Fairbanks celebrates Juneteenth with festival at Bernice Allridge Park

Fairbanks celebrates Juneteenth with festival at Bernice Allridge Park

FAIRBANKS, Alaska (KTVF) – On Saturday, June 15, the Fairbanks community celebrated Juneteenth, at Bernice Allridge Park.

After hundreds of years of slavery in North America, the Union defeated the recently seceded Confederate States of America ending the Civil War. During this time, slavery was also abolished by President Abraham Lincoln but it wasn’t until 1865, that the last slaves in America would be free. This occurred in June of 1865, and the Juneteenth was the name given to the historic development.

Each year this event is celebrated across the country including Fairbanks. “This is a community event and when we can get the community together just to say hey let’s celebrate – that’s a wonderful thing,” said Carlene Tillery, the vice president of the Fairbanks Branch NAACP (National Association for the Advancement of Colored People).

On Saturday, that’s just what happened as a gathering of community members came together at Bernice Allridge Park on Wilson Street. From noon to 4 p.m. people reflected on the struggles of the past and rejoiced the prosperity that now exists. “You know there’s a lot of people and I’ve said this to others that don’t know and they don’t recognize the significance of Juneteenth,” said Bennie Colbert, the president of the Fairbanks Branch NAACP. That significance being the last slaves in the United States in Galveston, Texas, that were freed in 1865.

To start the festivities, soldiers from the 11th Air Borne Division presented the colors while Willa Watts sang the national anthem. Prayers were also recited and Watts returned to the stage once more to sing the negro national anthem, Lift Every Voice. Closing the ceremony, former Fairbanks mayor Jim Matherly read a proclamation from Gov. Mike Dunleavy, recognizing Juneteenth in Alaska.

After the opening ceremony folks were able to enjoy free food while music was played and other speakers would take to the stage to share information and historical facts. There were also other performances such as songs and dances performed by an Inupiaq group.

While Alaska had yet to be purchased from Russia by the United States in 1865, that purchase occurring in 1867, the Fairbanks community has been celebrating the day for decades. “We’ve been celebrating Juneteenth in this community since the seventies, since I was a little kid coming up,” said Colbert.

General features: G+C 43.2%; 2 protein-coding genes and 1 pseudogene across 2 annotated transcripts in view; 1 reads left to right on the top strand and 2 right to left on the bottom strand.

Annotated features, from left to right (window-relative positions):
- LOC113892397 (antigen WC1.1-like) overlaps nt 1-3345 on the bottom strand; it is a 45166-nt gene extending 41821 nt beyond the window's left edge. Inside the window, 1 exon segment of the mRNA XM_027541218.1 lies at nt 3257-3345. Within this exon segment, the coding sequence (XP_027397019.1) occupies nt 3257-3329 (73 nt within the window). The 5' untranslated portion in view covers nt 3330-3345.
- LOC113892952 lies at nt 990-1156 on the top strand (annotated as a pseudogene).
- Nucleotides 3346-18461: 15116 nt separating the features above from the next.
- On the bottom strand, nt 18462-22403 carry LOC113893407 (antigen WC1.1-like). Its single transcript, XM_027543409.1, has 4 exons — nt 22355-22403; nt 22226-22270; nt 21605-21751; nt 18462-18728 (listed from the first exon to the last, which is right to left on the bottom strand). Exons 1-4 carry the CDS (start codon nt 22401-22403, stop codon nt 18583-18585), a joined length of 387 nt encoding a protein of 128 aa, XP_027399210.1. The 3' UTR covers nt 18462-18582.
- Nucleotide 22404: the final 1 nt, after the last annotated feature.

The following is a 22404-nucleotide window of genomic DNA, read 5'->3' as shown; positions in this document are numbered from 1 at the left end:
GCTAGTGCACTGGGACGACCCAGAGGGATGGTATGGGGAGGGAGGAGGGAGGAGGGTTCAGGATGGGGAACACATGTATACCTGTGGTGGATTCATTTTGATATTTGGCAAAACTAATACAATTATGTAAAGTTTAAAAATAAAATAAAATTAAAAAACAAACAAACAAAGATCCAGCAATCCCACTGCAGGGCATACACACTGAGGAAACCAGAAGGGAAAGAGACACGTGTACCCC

Despite the young age of Alaska as a state and as a former territory of the United States, the legacy of black Alaskans is deep and strong especially in Fairbanks. “Blacks in Alaska have made a way… there were blacks that came to Alaska that even worked on the pipeline and paved the highway going north so there’s a lot of history of what has been established here,” Tillery said. “Fairbanks has always had a pretty robust and thriving black community and to see the black members of this community come together as one – it’s huge,” Colbert exclaimed.

Reflecting back on some of that legacy, a great deal of it is connected to the armed forces. Even today, a large part of that community still has ties to the military which holds a great deal of significance on Juneteenth. Much like the men and women in arms here in Fairbanks in 2024, black soldiers have always been a pivotal part of Juneteenth and they too were remembered during the event. “Our fore fathers and ancestors – had they not fought for this or fought for Juneteenth, we wouldn’t be here today,” Colbert said. “They set the foundation and the ground work and now we’re able to build on it and we’re going to continue building.”

Juneteenth became an established federal holiday in 2021 when President Joe Biden signed a bill passed by congress designating June 19, as the official date.

About The Author


Juneteenth Today: Your Online Hub for the Latest News and Insights on Juneteenth

Leave a reply

Your email address will not be published. Required fields are marked *

No comments to show.